Honor, Respect, Devotion to Duty: Lt. j.g. Aaron Black

Lt. j.g. Aaron Black answered the call for help when a shipmate he had only met once asked for help after Hurricane Michael tore through his neighborhood outside Panama City Beach, Florida. Black and other officers from Coast Guard flight school in Pensacola brought tools, fuel, water and food, and helped patch four roofs, cleared debris and damaged trees from the roads and yards. Black and his team’s selfless acts and tireless dedication made a true impact to his shipmate and others in the neighborhood.


A 1945 photograph of Cuyahoga in World War II haze gray paint scheme. U.S. Coast Guard photo.

The Long Blue Line: Cuyahoga – gone for 40 years, not forgotten

Coast Guard Cutter Cuyahoga began its career enforcing Prohibition laws and interdicting offshore liquor smugglers in 1926. It career ended as an Officer Candidate School teaching platform after a collision with a 521-foot bulk carrier in Chesapeake Bay in 1978. The Coast Guard will be honoring its fallen shipmates in ceremonies at the Coast Guard Academy in New London, Connecticut, and at Coast Guard Training Center Yorktown, Virginia, Oct. 19-20, 2018 – 40 years after its sinking.


Lt. j.g. Ryan Thomas, a marine Inspector at Coast Guard Sector Delaware Bay, walks below the Kaimana Hila, an 850-foot container ship being constructed in Philadelphia Shipyards, Oct. 4, 2018. The Kaimana Hila and the Daniel K. Inouye are the two largest container ship ever built in the United States. During ship construction the Coast Guard works with the ship builder, shipping company and registrar in a unified effort to make the ship as safe as possible for operation. U.S. Coast Guard photo by Petty Officer 1st Class Seth Johnson.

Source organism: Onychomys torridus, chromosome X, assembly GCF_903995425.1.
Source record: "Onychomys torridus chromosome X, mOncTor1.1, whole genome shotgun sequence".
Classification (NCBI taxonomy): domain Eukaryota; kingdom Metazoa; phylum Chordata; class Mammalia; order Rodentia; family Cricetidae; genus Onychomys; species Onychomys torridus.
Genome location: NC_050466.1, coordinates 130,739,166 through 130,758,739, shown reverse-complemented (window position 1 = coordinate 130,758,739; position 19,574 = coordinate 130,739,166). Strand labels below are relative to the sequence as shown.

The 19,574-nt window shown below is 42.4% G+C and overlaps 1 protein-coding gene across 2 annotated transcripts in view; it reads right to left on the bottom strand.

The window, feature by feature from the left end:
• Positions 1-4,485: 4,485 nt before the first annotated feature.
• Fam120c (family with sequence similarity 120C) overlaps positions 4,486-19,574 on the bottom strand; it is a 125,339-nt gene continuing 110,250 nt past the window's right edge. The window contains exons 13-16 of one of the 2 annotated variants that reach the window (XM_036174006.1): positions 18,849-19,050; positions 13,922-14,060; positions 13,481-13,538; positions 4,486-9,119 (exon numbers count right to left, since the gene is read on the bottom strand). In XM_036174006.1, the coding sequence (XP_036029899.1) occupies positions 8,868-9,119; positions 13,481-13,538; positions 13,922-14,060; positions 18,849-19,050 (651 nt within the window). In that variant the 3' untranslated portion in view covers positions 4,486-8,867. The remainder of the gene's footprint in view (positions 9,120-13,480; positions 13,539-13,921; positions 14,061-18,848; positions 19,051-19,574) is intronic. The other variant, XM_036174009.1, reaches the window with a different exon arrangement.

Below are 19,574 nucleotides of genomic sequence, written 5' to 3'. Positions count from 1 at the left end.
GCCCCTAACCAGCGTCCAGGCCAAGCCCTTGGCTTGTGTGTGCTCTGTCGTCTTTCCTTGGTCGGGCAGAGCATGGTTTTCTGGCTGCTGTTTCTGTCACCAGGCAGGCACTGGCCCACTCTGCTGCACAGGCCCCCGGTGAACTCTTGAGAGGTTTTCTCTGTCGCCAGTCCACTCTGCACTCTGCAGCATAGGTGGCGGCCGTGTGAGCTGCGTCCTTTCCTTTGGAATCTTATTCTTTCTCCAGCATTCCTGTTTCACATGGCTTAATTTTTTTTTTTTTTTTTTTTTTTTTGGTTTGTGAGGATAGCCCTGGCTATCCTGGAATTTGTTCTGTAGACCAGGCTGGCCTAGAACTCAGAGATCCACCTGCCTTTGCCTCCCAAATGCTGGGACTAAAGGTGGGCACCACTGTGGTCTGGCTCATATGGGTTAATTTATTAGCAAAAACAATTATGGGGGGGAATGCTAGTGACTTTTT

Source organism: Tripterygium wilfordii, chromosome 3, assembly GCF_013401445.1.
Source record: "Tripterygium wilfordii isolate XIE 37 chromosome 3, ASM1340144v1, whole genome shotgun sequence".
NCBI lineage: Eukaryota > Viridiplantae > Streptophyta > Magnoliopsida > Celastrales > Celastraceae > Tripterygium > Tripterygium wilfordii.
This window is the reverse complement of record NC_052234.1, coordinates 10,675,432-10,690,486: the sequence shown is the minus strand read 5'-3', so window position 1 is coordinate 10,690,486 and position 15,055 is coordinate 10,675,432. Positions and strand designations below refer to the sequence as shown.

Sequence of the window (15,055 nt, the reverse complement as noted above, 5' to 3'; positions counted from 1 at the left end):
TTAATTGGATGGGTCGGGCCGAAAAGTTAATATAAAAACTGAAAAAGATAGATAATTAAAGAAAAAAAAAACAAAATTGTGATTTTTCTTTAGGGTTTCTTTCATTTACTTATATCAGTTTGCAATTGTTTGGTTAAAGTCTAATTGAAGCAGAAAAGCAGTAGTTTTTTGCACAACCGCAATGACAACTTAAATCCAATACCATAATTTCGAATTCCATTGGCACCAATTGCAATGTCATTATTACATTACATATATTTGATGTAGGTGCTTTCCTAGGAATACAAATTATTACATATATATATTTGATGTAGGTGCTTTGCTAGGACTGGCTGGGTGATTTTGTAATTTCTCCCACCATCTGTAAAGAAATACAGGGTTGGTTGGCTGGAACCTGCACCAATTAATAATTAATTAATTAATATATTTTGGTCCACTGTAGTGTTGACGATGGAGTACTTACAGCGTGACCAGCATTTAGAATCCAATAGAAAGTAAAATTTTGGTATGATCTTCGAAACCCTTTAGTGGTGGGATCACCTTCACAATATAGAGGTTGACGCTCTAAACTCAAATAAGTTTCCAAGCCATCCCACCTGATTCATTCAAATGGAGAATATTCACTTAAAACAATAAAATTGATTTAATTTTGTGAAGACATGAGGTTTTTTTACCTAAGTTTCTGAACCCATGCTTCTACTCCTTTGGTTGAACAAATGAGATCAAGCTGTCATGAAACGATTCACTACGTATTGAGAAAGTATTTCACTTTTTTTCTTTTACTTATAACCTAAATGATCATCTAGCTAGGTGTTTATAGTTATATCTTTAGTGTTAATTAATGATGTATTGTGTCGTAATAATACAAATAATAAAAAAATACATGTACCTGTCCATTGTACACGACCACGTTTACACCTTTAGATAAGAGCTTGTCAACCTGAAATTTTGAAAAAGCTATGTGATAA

How the Coast Guard supports maritime commerce and the ship-building industry

The U.S. Coast Guard works with the ship-building industry to evaluate safety and security of ships as well as ensure safety of life at sea for workers and those of the port and waterways of the U.S. With the increasing demand on maritime trade, the Coast Guard has published the Maritime Commerce Strategic Outlook that establishes three lines of effort. Check out the blog to learn more.


Members of Electronic Support Detachment Guam repair a generator at the Mt. Alutom radio site on Guam following Typhoon Mangkhut, Sept. 15, 2018. The generator is a back up power system for the Rescue 21 radio site. U.S. Coast Guard photo.

Communication and connectivity following Mangkhut: A Rescue 21 story

Category 5 Typhoon Mangkhut recently impacted the islands of Guam and Rota, a commonwealth of the U.S. It plunged 80 percent of Guam into darkness and all of Rota, flooded areas and destroyed aids to navigation and damaged the Rescue 21 VHF and microwave radio sites in Guam and Rota. The U.S. Coast Guard sent supplies and crews to Rota to provide aid to the community and repair and restore power to the radio sites that are used to listen for distress calls throughout the Mariana Islands. Read here to learn more about the Rescue 21 system and how this 21st century technology assists these small Pacific islands.